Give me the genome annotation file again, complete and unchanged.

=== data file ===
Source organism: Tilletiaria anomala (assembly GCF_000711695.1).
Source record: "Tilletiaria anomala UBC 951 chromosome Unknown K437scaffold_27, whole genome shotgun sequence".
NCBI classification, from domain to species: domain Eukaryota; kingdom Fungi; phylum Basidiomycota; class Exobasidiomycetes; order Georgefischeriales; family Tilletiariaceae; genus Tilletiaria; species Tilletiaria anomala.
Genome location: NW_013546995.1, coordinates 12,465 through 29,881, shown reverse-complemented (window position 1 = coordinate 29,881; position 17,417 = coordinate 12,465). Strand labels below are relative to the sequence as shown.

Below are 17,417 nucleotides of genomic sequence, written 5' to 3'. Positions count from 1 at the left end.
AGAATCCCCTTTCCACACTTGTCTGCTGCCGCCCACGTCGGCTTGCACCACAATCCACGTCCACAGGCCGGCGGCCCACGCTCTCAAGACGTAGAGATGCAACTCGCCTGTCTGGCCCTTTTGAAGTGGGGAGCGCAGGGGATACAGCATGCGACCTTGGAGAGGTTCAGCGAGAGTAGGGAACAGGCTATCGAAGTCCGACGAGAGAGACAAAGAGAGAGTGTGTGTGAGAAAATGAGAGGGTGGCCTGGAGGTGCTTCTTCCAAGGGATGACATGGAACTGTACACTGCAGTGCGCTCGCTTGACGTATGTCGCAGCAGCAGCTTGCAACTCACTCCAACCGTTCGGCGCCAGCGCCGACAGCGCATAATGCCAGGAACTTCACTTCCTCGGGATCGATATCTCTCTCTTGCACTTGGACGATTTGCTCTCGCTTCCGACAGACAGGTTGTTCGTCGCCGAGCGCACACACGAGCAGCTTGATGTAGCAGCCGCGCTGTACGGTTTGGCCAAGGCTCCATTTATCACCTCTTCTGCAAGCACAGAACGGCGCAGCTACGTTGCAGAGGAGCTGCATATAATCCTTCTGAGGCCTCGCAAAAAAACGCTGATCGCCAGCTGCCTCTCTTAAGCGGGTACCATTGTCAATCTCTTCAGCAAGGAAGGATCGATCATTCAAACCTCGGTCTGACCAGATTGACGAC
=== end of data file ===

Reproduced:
Source organism: Tilletiaria anomala (assembly GCF_000711695.1).
Source record: "Tilletiaria anomala UBC 951 chromosome Unknown K437scaffold_27, whole genome shotgun sequence".
NCBI classification, from domain to species: domain Eukaryota; kingdom Fungi; phylum Basidiomycota; class Exobasidiomycetes; order Georgefischeriales; family Tilletiariaceae; genus Tilletiaria; species Tilletiaria anomala.
Genome location: NW_013546995.1, coordinates 12,465 through 29,881, shown reverse-complemented (window position 1 = coordinate 29,881; position 17,417 = coordinate 12,465). Strand labels below are relative to the sequence as shown.

Below are 17,417 nucleotides of genomic sequence, written 5' to 3'. Positions count from 1 at the left end.
AGAATCCCCTTTCCACACTTGTCTGCTGCCGCCCACGTCGGCTTGCACCACAATCCACGTCCACAGGCCGGCGGCCCACGCTCTCAAGACGTAGAGATGCAACTCGCCTGTCTGGCCCTTTTGAAGTGGGGAGCGCAGGGGATACAGCATGCGACCTTGGAGAGGTTCAGCGAGAGTAGGGAACAGGCTATCGAAGTCCGACGAGAGAGACAAAGAGAGAGTGTGTGTGAGAAAATGAGAGGGTGGCCTGGAGGTGCTTCTTCCAAGGGATGACATGGAACTGTACACTGCAGTGCGCTCGCTTGACGTATGTCGCAGCAGCAGCTTGCAACTCACTCCAACCGTTCGGCGCCAGCGCCGACAGCGCATAATGCCAGGAACTTCACTTCCTCGGGATCGATATCTCTCTCTTGCACTTGGACGATTTGCTCTCGCTTCCGACAGACAGGTTGTTCGTCGCCGAGCGCACACACGAGCAGCTTGATGTAGCAGCCGCGCTGTACGGTTTGGCCAAGGCTCCATTTATCACCTCTTCTGCAAGCACAGAACGGCGCAGCTACGTTGCAGAGGAGCTGCATATAATCCTTCTGAGGCCTCGCAAAAAAACGCTGATCGCCAGCTGCCTCTCTTAAGCGGGTACCATTGTCAATCTCTTCAGCAAGGAAGGATCGATCATTCAAACCTCGGTCTGACCAGATTGACGAC